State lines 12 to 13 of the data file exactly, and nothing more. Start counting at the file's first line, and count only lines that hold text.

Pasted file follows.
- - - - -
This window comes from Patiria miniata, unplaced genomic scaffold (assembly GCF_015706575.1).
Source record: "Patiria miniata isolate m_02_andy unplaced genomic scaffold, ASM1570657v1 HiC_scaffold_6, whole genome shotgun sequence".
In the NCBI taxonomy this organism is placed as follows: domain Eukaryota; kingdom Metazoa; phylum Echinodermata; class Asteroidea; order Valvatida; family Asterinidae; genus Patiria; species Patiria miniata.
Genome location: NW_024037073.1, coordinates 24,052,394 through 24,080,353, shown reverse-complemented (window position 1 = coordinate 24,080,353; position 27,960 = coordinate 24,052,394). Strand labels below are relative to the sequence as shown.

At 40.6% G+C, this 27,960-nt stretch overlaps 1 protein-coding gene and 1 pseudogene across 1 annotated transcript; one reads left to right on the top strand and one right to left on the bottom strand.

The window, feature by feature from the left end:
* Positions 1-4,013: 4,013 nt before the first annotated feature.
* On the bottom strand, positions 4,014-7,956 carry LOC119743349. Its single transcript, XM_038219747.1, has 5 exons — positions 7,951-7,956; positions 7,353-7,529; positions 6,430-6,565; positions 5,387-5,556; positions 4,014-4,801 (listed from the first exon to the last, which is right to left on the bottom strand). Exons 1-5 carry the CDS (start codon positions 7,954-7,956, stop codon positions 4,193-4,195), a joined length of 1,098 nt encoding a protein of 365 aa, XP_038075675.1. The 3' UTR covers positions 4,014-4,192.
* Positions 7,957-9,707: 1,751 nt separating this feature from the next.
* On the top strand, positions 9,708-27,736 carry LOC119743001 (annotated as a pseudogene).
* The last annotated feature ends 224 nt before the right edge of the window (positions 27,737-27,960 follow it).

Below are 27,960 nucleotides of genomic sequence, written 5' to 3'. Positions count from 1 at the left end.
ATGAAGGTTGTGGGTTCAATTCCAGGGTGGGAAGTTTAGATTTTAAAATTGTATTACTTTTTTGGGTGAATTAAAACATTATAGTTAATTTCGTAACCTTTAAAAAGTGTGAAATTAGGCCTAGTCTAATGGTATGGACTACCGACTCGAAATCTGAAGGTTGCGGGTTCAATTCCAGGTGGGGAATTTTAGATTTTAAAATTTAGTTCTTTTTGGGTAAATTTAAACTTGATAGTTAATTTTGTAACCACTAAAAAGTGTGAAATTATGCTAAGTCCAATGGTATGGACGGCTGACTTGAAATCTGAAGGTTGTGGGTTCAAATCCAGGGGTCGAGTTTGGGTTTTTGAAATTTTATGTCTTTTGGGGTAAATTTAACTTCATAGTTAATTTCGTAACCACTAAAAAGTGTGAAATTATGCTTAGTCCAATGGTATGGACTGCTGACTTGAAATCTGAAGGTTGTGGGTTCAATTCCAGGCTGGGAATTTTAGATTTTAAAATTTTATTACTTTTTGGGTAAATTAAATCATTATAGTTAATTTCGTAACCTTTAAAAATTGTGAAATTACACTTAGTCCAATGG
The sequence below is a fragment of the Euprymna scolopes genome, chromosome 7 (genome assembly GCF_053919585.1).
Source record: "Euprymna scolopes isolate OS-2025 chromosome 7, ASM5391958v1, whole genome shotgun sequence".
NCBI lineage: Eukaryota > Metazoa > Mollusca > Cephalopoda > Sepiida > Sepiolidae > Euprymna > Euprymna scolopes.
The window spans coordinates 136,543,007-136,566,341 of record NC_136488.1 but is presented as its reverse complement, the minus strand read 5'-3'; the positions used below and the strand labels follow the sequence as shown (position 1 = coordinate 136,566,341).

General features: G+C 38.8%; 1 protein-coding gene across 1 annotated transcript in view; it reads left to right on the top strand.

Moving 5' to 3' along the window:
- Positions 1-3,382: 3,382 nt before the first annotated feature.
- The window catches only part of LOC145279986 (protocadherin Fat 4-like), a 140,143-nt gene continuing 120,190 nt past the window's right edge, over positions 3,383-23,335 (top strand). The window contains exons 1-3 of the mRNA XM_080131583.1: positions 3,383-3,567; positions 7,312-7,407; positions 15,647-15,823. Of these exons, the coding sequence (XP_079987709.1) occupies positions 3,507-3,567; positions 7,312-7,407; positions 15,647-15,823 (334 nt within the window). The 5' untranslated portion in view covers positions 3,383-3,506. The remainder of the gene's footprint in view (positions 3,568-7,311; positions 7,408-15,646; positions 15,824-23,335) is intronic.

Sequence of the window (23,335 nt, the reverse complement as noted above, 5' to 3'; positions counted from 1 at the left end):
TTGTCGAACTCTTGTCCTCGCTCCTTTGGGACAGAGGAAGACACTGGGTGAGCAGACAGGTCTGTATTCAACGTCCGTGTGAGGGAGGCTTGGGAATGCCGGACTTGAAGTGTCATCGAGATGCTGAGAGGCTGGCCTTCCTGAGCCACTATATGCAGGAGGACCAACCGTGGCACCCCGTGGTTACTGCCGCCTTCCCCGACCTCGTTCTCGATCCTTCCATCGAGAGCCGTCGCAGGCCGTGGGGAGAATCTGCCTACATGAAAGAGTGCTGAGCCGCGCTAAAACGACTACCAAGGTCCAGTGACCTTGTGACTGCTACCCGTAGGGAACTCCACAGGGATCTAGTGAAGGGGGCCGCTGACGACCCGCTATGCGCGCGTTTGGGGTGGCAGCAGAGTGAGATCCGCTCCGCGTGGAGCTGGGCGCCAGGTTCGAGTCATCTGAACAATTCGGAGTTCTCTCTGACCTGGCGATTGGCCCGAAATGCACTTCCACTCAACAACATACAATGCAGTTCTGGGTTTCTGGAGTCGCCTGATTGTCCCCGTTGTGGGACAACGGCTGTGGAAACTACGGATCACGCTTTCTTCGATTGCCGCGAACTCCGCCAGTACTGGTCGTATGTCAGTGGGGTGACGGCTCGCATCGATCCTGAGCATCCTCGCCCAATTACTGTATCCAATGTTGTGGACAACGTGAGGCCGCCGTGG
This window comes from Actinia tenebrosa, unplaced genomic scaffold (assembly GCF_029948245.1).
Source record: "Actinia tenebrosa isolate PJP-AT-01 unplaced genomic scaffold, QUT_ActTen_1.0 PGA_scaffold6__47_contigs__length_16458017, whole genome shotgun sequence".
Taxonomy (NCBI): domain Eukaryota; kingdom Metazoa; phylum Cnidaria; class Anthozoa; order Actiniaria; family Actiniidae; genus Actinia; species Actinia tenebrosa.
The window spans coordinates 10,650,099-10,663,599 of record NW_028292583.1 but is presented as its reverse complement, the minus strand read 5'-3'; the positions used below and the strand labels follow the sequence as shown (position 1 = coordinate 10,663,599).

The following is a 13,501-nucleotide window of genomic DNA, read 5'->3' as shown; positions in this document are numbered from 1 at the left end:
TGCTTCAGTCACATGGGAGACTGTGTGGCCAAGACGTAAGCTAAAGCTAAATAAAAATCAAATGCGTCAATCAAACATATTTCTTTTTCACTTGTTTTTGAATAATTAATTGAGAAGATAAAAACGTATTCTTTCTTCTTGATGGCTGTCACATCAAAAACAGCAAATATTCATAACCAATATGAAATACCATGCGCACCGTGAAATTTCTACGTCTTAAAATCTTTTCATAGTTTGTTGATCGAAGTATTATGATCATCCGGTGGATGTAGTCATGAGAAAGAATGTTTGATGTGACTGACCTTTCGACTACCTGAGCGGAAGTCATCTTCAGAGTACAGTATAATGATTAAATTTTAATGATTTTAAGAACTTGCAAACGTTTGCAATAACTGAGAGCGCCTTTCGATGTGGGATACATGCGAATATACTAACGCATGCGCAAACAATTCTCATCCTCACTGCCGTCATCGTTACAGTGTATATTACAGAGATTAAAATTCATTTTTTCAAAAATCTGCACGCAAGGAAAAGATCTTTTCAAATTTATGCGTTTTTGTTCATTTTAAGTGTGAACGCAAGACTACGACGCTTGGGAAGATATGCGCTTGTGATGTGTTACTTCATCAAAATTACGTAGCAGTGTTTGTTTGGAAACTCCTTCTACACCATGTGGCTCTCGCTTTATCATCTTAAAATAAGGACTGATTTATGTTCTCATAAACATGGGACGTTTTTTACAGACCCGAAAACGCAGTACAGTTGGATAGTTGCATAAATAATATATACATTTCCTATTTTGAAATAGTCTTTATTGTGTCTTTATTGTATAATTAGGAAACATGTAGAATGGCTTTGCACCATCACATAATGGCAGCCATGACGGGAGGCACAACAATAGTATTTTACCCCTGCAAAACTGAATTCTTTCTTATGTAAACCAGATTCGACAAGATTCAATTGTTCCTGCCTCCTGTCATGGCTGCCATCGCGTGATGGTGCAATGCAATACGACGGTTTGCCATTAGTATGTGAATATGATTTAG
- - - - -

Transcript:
Below are 27,960 nucleotides of genomic sequence, written 5' to 3'. Positions count from 1 at the left end.
ATGAAGGTTGTGGGTTCAATTCCAGGGTGGGAAGTTTAGATTTTAAAATTGTATTACTTTTTTGGGTGAATTAAAACATTATAGTTAATTTCGTAACCTTTAAAAAGTGTGAAATTAGGCCTAGTCTAATGGTATGGACTACCGACTCGAAATCTGAAGGTTGCGGGTTCAATTCCAGGTGGGGAATTTTAGATTTTAAAATTTAGTTCTTTTTGGGTAAATTTAAACTTGATAGTTAATTTTGTAACCACTAAAAAGTGTGAAATTATGCTAAGTCCAATGGTATGGACGGCTGACTTGAAATCTGAAGGTTGTGGGTTCAAATCCAGGGGTCGAGTTTGGGTTTTTGAAATTTTATGTCTTTTGGGGTAAATTTAACTTCATAGTTAATTTCGTAACCACTAAAAAGTGTGAAATTATGCTTAGTCCAATGGTATGGACTGCTGACTTGAAATCTGAAGGTTGTGGGTTCAATTCCAGGCTGGGAATTTTAGATTTTAAAATTTTATTACTTTTTGGGTAAATTAAATCATTATAGTTAATTTCGTAACCTTTAAAAATTGTGAAATTACACTTAGTCCAATGG